Nonlinear optical processes have attracted long-lasting interest ever since the first observation of second-harmonic generation, which have found very broad application ranging from photonic signal processing, tunable coherent radiation, frequency metrology, optical microscopy, to quantum information processing. In general, nonlinear optical effects are fairly weak and have to rely on substantial optical power to support nonlinear wave interaction. However, high-quality nanophotonic devices are able to confine strongly the optical waves into a tiny volume/area with significant optical field inside, resulting in dramatically enhanced nonlinear optical effects to an extent inaccessible in conventional bulk media. On the other hand, operating in the micro-/nano-scopic scale offers unprecedented freedom of versatile device design that enables flexible engineering of device characteristics (such as geometry, dispersion, quality factor, optical/mechanical resonance, etc) for various application purposes. We currently explore new material platforms and innovative device designs for novel nonlinear photonic functionalities with high efficiency, long coherence, broad bandwidth, and/or large tunability.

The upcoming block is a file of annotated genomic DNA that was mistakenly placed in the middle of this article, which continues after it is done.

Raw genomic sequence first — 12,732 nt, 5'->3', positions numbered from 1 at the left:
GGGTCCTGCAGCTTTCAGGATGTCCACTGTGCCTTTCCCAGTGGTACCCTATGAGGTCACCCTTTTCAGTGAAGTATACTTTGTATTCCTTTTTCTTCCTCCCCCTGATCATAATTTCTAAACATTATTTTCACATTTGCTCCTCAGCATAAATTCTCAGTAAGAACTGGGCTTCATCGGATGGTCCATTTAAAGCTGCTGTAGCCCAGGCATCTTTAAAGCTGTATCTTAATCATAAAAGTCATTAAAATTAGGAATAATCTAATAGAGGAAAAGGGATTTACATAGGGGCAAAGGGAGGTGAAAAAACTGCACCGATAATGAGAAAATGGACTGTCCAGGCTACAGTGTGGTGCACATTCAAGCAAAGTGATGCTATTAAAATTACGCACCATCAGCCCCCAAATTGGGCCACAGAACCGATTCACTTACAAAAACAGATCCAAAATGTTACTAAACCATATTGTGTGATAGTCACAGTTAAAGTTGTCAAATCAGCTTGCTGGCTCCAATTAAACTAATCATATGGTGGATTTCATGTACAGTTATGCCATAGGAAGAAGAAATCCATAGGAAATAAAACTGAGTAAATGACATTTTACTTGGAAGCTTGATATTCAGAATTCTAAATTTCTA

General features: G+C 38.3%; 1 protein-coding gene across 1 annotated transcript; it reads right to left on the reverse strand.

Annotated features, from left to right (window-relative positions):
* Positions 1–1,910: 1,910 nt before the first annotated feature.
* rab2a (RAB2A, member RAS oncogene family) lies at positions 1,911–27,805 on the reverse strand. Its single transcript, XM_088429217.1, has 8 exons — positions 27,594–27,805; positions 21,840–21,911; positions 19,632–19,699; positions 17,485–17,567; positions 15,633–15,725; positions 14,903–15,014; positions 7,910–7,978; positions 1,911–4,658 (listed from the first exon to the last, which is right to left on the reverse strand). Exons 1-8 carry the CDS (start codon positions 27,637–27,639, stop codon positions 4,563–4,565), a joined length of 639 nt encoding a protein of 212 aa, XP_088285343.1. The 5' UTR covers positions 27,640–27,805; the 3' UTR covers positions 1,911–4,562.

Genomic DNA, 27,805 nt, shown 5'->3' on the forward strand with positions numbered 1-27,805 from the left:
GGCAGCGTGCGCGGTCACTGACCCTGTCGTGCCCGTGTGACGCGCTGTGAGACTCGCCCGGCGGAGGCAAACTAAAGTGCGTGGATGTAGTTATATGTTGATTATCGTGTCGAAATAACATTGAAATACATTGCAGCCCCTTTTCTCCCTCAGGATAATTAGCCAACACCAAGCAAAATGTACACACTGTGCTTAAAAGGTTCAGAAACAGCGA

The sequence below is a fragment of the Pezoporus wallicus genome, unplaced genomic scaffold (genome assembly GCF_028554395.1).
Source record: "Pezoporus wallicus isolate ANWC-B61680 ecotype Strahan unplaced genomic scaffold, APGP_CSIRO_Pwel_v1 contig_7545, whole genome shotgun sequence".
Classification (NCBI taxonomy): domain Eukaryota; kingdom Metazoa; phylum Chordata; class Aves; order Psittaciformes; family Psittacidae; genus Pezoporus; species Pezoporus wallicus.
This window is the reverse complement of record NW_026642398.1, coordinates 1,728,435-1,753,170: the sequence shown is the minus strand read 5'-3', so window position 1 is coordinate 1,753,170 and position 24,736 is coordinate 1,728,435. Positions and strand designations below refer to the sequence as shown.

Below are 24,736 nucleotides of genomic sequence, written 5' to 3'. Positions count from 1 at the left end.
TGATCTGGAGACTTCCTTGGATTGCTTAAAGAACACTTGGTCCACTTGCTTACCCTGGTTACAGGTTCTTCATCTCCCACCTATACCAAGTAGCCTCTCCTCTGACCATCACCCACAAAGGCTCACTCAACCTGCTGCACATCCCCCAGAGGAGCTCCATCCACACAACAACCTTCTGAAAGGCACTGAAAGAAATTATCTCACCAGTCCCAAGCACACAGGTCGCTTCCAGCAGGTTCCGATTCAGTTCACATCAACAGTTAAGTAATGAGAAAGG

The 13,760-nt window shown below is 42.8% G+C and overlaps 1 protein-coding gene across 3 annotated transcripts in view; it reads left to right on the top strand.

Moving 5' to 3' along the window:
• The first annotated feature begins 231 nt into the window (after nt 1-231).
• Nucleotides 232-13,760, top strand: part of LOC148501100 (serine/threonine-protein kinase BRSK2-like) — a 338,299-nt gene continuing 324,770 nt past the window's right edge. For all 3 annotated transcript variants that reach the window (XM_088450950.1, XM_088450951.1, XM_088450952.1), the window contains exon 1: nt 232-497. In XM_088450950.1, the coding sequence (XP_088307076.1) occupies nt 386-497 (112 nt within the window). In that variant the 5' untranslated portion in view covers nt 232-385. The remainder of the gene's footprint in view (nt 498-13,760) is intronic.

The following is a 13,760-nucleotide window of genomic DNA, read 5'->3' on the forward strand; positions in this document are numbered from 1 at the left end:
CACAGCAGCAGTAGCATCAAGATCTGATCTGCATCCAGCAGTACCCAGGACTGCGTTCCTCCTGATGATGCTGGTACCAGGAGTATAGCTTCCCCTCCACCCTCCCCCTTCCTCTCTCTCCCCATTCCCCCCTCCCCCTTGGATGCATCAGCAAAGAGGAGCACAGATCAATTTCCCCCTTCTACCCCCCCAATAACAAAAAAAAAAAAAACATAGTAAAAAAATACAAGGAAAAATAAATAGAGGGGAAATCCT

Prof. Kevin Parker
Department of Electrical and Computer Engineering
kevin.parker@rochester.edu

Projects are underway in a number of areas related to medical imaging, image processing and novel scanning techniques using Doppler shift effects. All of these are built on the fundamentals of wave propagation combined with signal and image processing techniques. Many projects are undertaken in joint facilities of the Department of Electrical and Computer Engineering and the Department of Imaging Sciences at the University of Rochester Medical Center.

Research Project: Sonoelasticity Imaging